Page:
A delightful continuation of a wonderful British series that combines adventure and magic with history.  Sure to be a child-pleaser, I can heartily recommend it. The book is not only a quick and exciting read but the characters are sure to be enjoyed. Rose is a feisty young lady who refuses to take her mistreatment lying down, but she still struggles with uncertainty about her magical abilities and where they might take her. But as the possibilities start to percolate in her brain, the growing fear and hatred of magicians makes her wonder where she really belongs.  Her experiences at the palace also add to her confusion.  

I think that a lot of young fantasy readers will thoroughly enjoy this new series.


Thanks to the publisher I have one print copy of Rose and the Lost Princess to give away.
US and Canada only.

a Rafflecopter giveaway


Date Name Blog Blog Link
Tu April 1 Bonnie Wagner A Backwards Story
Wed April 2 Heidi Grange Geo Librarian
Th April 3 Suzanne Costner The Fairview Review
Fri April 4 Pamela Thompson YA Books - What We're Reading Now
Sat April 5 Kristen Harvey The Book Monsters
Sun April 6 Jessica Nottingham Hopeless Bibliophile

Mon April 7 Stephanie Turner Cover 2 Cover Blog
Tues April 8 Sharon Schmidt Tyler Sharon the Librarian
Wed April 9 Dena Batch of Books
Th April 10 Aeicha Word Spelunking
Fri April 11 Kelly Hager Kelly Vision
Sat April 12 Karen Nelson Central MN Mom
Sun April 13 Sarit Coffe & Books & Art

Mon April 14 Sara Grochowski The Hiding Spot
Tues April 15 Deborah Debz Bookshelf
Wed April 16 Tiffany Erickson Miss Tiff Reads
Th April 17 Teri Crosby Snarky Mamma
Fri April 18 Lory Widmer Emerald City Book Review
Sat April 19 Debbie Alvarez The Styling Librarian
Sun April 20 Erin Al-Mehairi Hook of a Book

Mon April 21 Orsayor Young-Simmons Book Referees
Tues April 22 Megan T Inspired by Fiction
Wed April 23 Kyra Morris Blog of a Bookaholic
Th April 24 Jenny Wondrous Reads
Fri April 25 Tanya Johnson Tanya's Book Nook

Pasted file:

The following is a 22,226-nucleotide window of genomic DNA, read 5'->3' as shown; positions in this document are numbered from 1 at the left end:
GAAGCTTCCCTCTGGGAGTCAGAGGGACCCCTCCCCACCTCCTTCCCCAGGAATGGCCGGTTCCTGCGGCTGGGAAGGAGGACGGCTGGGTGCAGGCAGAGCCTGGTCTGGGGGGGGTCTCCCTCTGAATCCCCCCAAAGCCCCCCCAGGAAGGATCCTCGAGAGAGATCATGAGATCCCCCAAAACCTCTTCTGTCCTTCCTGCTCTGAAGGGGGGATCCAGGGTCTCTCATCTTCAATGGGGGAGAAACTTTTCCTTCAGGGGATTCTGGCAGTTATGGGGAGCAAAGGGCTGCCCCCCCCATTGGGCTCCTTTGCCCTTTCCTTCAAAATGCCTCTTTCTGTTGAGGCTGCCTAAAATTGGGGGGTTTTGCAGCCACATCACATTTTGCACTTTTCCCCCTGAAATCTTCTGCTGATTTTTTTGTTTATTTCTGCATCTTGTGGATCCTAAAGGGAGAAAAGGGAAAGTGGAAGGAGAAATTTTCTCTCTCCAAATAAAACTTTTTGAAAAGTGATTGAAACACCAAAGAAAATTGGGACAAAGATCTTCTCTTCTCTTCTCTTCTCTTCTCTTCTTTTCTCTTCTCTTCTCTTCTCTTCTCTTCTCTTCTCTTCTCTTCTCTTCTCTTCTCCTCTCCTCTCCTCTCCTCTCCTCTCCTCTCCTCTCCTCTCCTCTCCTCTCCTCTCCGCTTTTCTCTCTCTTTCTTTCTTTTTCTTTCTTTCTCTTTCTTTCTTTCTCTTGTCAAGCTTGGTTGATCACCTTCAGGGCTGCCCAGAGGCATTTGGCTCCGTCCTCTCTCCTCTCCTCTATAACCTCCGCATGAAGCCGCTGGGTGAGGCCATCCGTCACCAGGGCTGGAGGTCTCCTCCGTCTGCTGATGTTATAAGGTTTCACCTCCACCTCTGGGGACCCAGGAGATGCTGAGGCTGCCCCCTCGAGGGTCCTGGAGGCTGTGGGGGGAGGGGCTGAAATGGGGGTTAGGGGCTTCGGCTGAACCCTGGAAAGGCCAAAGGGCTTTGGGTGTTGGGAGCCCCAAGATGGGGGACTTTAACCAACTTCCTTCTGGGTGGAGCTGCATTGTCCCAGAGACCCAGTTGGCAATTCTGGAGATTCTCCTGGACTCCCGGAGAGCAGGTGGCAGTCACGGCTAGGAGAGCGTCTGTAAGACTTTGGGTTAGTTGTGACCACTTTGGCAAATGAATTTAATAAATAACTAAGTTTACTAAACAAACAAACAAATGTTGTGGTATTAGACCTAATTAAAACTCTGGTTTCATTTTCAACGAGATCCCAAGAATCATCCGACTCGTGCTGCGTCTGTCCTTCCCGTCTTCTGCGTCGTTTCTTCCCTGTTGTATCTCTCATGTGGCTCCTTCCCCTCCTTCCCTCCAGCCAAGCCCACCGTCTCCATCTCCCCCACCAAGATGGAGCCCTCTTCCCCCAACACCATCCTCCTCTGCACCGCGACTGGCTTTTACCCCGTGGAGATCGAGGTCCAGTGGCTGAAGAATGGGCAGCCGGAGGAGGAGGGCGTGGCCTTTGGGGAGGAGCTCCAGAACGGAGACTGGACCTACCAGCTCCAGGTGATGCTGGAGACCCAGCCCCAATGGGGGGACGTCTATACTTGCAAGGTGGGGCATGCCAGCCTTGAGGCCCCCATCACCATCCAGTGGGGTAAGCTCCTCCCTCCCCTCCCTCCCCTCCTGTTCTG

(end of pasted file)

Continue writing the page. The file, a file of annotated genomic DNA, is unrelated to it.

Sat April 26 Pam Torres Madison and Cooper's Blog
Sun April 27 Allie In Bed With Books

Mon April 28 Erin PreFontaine Jump Into Books
Tues April 29 Amanda One Momma Saving Money
Wed April 30 Natalie Literary Rambles
Th May 1 Hope Clippinger Hope to Read
Fri May 2 Ashley P. Tales of Mommyhood
Saturday May 3 Marcie Turner To Read or Not To Read
Sunday May 4 Rubina Ramesh The Book Club - Rubina Ramesh

Mon May 5 Sheila Ruth Wands and Worlds
Tues May 6 Brandee Foster One Crazy Kid
Wed May 7 Inma Leonard Inspired Librarian
Thurs May 8 Alanna Shaw The Flashlight Reader
Fri May 9 Colleen Bohensky A Madison Mom
Sat May 10 Laura Got Fiction?
Sun May 11 Jean Vallesteros Jean Book Nerd

Mon May 12 Karen DeWysockie Books Beside My Bed
Tues May 13 Jennifer Szoch Novel Nutritious
Wed May 14 Kim (KJ) Bateman Tea and Savories
Thurs May 15 Karen Cassey The Bookaholic Blurbs
Fri May 16 Lindsay Karson Live to Read
Sat May 17 Emily Harris Read Your Bookcase
Sun May 18 Liz Engebrecht Redd's Reads

Monday, March 31, 2014

Ninja Librarians are on the way! PLUS ten items I would take from books if I could!

The Ninja Librarians
By Jen Swann Downey
Sourcebooks Jabberwocky
April 2014 ● ISBN: 9-781-4022- 8770-1
Hardcover/$16.99 ● Ages 9 -13

“A rollicking adventure with a smart heroine, heaps of mystery and the whole of history to explore. 
It's like finding Lara Croft running your local library!” —Lissa Evans, author of Horten's Miraculous Mechanisms, long-listed for the Carnegie Medal (2012) and the Guardian Children's Fiction Prize (2011)

Your  mission should you choose to accept it: support and promote the unsung heroes of literature, the defenders of the Dewey Decimal system, the freedom fighters of free speech -- Ninja Librarians!

Dorrie Barnes had no idea an overdue library book would change her life. When Dorrie and her brother Marcus chase her pet mongoose into the janitor’s closet of their local library, they accidentally fall through a passage into Petrarch’s Library —the headquarters of a secret society of librarians who have an important mission: protect those whose words have gotten them into trouble. Anywhere in the world and at any time in history.

Dorrie and Marcus meet highly trained, dangerous, sword-fighting, karate-chopping freedom fighters with an important mission: protect those whose words have gotten them into trouble. Here, Hypatia of Alexandria and her colleagues train many of the world's librarians to not only catalogue and sharpen short pencils, but to pull heretics off of stakes in fourteenth century Spain, and track down stolen manuscripts through the wilds of ancient Persia.

Dorrie would love nothing more than to join the society. But when a traitor surfaces, she and her friends are the prime suspects. Can they clear their names before the only passage back to the twenty-first century closes forever?


Jen Swann Downey’s nonfiction pieces have appeared in New York MagazineThe Washington PostWomen's Day, and other publications. She’s never visited a library in which she didn't want to spend the night. Jen lives in Charlottesville, VA with her family.


Sneak Peek - The Ninja Librarians: The Accidental Keyhand from Monica Babaian on Vimeo.


Chapter 1
Books and Swords